Food

Cookies for Trees

Canadian Living
Food

Cookies for Trees

  [caption id="attachment_130" align="alignleft" width="450" caption="Volunteers behind Phil Goodwin are planting shrubs on a wetland by the Don River."]Volunteers behind Phil Goodwin are planting shrubs on a wetland by the Don River.[/caption]     Phil Goodwin is a publisher, and as a naturalist, a passionate supporter of the Don River. Flowing south through Toronto into Lake Ontario, the Don, like many rivers in Canadian cities has been in pretty rough shape over the last many decades. Deforestation, development, industry, pollution, carelessness and simple neglect have turned the river from a place to swim and catch salmon to a run of water in great need of recussitation. Goodwin, tall and with an engaging smile is a key figure with the East Don Parkland Partners, the organization working to bring back the Don. While the health of the whole Don is Goodwin's passion, he and his supporters have taken on the replanting along a stretch of the river south of Cummer Avenue in North York. And that's where I headed on Saturday with my sister Janey Davis to help Goodwin's neighbours, friends, locals, colleagues, interested students and a whole Scout troop to plant native shrubs on a newly recreated meadow and wetland.  In early June, Goodwin will again assemble a group of volunteers to plant wild flowers and herbaceous plants in the same area.The Partners work with staff from the parks department who position the shrubs and trees, and bring the shovels, gloves for all size hands from kids to big and burly, mulch to keep the ground around the newly planted species moist, and planting know-how. There may be a better way to spend a spring Saturday, but I've yet to find it. dsc00763 Saturday was cool and slightly overcast - perfect for planting. The one thing I thought I could provide besides the energy to plant, was homemade cookies to keep the planters energized. I chose Oatmeal Cookies found on page 35 of The Complete Canadian Living Baking Book (Transcontinental Books, $34.95). Because the group was big, my sister and I made two batches, one with white chocolate and dried cranberries, the second with pecans and maple chunks I had bought a few weeks ago at a store called Canadian Maple Delights in Old Montreal.  dsc00752 Funny thing, just as the last cedar was in the ground, the last cookie went into tummy of one of the young planters. Couldn't be in better places. Tree Planting Oatmeal Cookies These are absolutely delicious oatmeal cookies, and you don't have to plant trees to earn one. I like to add cranberries and white chocolate, but you can accent the dough with any number of interesting add-ins. Raisins or currants are traditional as are chopped walnut halves. Regular chocolate chips of course. In all, your additions should measure about 1-1/2 cups (375 mL).  Feel free to add a little cinnamon or nutmeg if you like too. Or, some grated orange rind.  2/3 cup (150 mL) butter, softened 1 cup (250 mL) packed light brown sugar 1 large egg 1 tbsp (15 mL) vanilla 1-1/2 cups large-flake rolled oats 1 cup (50 mL) all-purpose flour 1/2 tsp (2 mL) each baking powder and baking soda 1/4 tsp (1 mL) salt 3/4 cup (175 mL) chopped white chocolate 3/4 cup (175 mL) dried cranberries, dried cherries or raisins . Line 2 large rimless baking sheets with parchment paper or silicone mats, or grease; set aside. . In a large bowl, beat butter with brown sugar until fluffy; beat in the egg and vanilla. In a separate bowl, whisk together the oats, flour, baking powder, baking soda and salt; stir into the butter mixture in 2 additions until blended. Stir in the chocolate and cranberries. . Cover and refrigerate for 30 minutes. Scoop by tablespoons (15 mL) into mounds, set 2-inches (5 cm) apart on prepared baking sheets. Roll each mound into a ball; with a fork, press down to about 1/2-inch (1.25 cm) thickness.   [caption id="attachment_133" align="alignleft" width="450" caption="Rolling the dough into balls rather than just scooping the dough on the baking sheet helps make uniformly round cookies. Press evenly with a fork."]Rolling the dough into balls rather than just scooping the dough on the baking sheet helps make uniformly round cookies.[/caption]     . Bake in bottom and top thirds of 350°F (180°C) oven until cookies are golden brown underneath and edges are crisp, about 12 to 15 minutes. Switch and rotate the baking sheets halfway through the baking to ensure even cooking. . Let cookies rest on the baking sheets to firm up, about 3 minutes, before transferring to racks to cool. (Make-ahead: Store at room temperature in an airtight container for up to a week. Freeze for longer storage - up to 1 month if nobody  in the house knows about them.)   [caption id="attachment_134" align="alignleft" width="450" caption="Cooling cookies on a rack helps keep them crisp."]Cooling cookies on a rack helps keep them crisp.[/caption]     . Makes about 24 cookies.  Variation: Pecan Maple Oatmeal Cookies. Replace the cranberries and white chocolate with 1-1/4 cups (300 mL) chopped pecan halves and 1/4 cup (50 mL) maple chunks.    [caption id="attachment_135" align="alignleft" width="450" caption="The Oatmeal Cookies look more subtle with the chopped pecans and maple chunks, rice-sized pieces of hard maple sugar. A nice burst of natural maple flavour."]The Oatmeal Cookies look more subtle with the chopped pecans and maple chunks, rice-sized pieces of hard maple sugar.[/caption]       .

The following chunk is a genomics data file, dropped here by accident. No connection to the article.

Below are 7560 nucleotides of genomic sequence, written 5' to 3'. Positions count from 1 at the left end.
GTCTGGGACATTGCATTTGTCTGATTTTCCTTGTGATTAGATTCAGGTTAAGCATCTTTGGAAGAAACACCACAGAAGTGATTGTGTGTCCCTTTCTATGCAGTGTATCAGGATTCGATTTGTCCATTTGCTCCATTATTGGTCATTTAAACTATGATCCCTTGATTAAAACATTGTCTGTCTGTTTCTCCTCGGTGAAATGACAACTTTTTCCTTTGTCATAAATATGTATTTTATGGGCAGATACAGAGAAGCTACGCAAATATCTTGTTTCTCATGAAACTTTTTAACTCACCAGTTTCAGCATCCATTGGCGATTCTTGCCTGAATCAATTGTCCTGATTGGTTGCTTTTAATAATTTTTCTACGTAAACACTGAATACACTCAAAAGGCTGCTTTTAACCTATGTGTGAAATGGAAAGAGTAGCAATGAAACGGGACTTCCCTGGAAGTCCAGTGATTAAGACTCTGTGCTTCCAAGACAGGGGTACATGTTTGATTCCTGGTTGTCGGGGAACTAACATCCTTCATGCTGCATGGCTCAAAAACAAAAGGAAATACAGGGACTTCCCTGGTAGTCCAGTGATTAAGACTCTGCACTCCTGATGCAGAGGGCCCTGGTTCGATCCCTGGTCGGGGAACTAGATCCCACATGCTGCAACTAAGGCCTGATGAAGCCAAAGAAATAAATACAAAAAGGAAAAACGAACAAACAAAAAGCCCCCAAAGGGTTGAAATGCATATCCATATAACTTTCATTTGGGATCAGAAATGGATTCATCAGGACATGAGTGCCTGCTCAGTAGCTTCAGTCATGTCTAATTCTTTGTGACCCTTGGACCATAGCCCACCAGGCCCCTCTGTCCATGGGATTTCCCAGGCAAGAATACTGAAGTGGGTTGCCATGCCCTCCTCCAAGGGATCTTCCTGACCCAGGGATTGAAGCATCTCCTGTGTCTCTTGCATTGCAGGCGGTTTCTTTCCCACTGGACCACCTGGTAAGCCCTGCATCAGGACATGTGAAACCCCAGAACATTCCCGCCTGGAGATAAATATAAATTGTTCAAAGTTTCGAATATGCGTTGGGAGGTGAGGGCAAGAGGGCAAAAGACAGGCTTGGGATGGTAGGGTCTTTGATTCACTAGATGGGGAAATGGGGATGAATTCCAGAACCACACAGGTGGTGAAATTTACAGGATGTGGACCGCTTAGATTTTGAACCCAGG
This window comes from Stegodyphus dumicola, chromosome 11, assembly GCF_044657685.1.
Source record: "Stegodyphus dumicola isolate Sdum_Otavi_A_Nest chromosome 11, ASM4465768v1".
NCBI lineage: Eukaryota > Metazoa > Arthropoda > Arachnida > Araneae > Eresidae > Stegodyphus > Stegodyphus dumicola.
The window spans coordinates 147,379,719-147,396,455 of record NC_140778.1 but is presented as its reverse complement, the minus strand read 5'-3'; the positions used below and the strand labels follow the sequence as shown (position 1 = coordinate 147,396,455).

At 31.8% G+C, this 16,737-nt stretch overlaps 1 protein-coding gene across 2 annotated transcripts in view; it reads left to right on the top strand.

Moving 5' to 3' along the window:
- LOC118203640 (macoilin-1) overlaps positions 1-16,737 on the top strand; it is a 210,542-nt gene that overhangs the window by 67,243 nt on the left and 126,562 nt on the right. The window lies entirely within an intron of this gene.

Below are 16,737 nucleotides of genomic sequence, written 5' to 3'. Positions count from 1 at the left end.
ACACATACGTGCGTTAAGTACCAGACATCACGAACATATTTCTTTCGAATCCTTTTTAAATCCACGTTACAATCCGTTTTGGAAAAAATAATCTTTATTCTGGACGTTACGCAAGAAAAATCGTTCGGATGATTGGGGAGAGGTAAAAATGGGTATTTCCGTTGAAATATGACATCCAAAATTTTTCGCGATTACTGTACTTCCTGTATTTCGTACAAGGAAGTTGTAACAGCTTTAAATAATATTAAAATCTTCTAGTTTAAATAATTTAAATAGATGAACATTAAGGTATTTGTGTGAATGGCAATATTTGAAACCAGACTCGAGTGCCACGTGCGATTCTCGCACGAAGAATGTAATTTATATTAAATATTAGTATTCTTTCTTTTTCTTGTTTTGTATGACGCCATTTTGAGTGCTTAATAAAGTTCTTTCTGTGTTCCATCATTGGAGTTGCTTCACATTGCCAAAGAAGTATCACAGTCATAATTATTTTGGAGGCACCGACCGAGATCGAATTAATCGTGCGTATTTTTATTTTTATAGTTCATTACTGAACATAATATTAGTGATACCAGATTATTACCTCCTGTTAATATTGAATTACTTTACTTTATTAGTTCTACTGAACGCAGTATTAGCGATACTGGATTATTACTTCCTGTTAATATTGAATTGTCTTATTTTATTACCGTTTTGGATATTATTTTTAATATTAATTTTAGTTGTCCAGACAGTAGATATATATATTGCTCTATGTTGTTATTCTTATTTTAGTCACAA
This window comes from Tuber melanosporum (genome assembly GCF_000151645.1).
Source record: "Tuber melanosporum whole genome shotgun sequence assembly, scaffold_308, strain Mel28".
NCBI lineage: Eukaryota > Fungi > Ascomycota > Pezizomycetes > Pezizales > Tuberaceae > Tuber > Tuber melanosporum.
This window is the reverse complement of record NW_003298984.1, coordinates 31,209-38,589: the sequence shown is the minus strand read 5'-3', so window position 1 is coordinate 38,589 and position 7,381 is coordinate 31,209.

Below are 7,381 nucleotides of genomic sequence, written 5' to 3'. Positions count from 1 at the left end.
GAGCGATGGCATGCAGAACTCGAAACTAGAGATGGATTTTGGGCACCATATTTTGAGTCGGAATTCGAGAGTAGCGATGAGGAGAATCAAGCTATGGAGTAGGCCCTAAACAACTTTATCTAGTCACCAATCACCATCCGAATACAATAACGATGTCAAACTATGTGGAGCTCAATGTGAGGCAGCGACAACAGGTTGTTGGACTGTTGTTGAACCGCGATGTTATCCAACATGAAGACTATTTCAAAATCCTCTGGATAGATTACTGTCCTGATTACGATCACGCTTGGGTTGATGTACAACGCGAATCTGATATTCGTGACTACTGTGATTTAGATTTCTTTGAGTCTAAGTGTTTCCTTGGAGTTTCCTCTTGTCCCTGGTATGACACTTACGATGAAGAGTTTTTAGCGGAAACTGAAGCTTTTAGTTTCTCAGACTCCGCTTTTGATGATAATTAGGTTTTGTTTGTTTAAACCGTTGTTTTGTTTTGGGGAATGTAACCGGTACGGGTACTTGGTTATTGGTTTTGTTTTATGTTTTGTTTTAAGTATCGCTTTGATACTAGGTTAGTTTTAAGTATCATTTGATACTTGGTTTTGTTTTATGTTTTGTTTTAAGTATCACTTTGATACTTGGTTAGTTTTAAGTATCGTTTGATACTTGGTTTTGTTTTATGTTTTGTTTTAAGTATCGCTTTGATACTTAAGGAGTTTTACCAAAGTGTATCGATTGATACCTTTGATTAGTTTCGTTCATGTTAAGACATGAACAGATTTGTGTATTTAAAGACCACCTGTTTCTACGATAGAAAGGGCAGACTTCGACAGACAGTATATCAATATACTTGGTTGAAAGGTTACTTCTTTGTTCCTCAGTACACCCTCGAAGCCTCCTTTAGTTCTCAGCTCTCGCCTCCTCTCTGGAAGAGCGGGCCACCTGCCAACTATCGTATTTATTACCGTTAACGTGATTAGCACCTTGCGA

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Cookies for Trees

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